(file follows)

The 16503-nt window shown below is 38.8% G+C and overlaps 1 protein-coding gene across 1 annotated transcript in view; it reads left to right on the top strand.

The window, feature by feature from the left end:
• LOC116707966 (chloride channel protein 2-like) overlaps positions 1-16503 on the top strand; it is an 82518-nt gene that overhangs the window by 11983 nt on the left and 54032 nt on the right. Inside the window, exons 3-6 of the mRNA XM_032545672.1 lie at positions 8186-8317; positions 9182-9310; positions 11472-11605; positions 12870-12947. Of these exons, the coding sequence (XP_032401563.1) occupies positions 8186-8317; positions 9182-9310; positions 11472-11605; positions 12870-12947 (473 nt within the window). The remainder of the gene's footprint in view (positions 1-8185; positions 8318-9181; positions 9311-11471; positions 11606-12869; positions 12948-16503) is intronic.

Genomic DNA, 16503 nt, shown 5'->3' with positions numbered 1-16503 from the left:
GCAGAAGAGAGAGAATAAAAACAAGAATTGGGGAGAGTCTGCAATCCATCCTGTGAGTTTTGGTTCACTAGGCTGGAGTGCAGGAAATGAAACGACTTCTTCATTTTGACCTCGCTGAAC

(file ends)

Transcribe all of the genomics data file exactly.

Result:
The 16503-nt window shown below is 38.8% G+C and overlaps 1 protein-coding gene across 1 annotated transcript in view; it reads left to right on the top strand.

The window, feature by feature from the left end:
• LOC116707966 (chloride channel protein 2-like) overlaps positions 1-16503 on the top strand; it is an 82518-nt gene that overhangs the window by 11983 nt on the left and 54032 nt on the right. Inside the window, exons 3-6 of the mRNA XM_032545672.1 lie at positions 8186-8317; positions 9182-9310; positions 11472-11605; positions 12870-12947. Of these exons, the coding sequence (XP_032401563.1) occupies positions 8186-8317; positions 9182-9310; positions 11472-11605; positions 12870-12947 (473 nt within the window). The remainder of the gene's footprint in view (positions 1-8185; positions 8318-9181; positions 9311-11471; positions 11606-12869; positions 12948-16503) is intronic.

Genomic DNA, 16503 nt, shown 5'->3' with positions numbered 1-16503 from the left:
GCAGAAGAGAGAGAATAAAAACAAGAATTGGGGAGAGTCTGCAATCCATCCTGTGAGTTTTGGTTCACTAGGCTGGAGTGCAGGAAATGAAACGACTTCTTCATTTTGACCTCGCTGAAC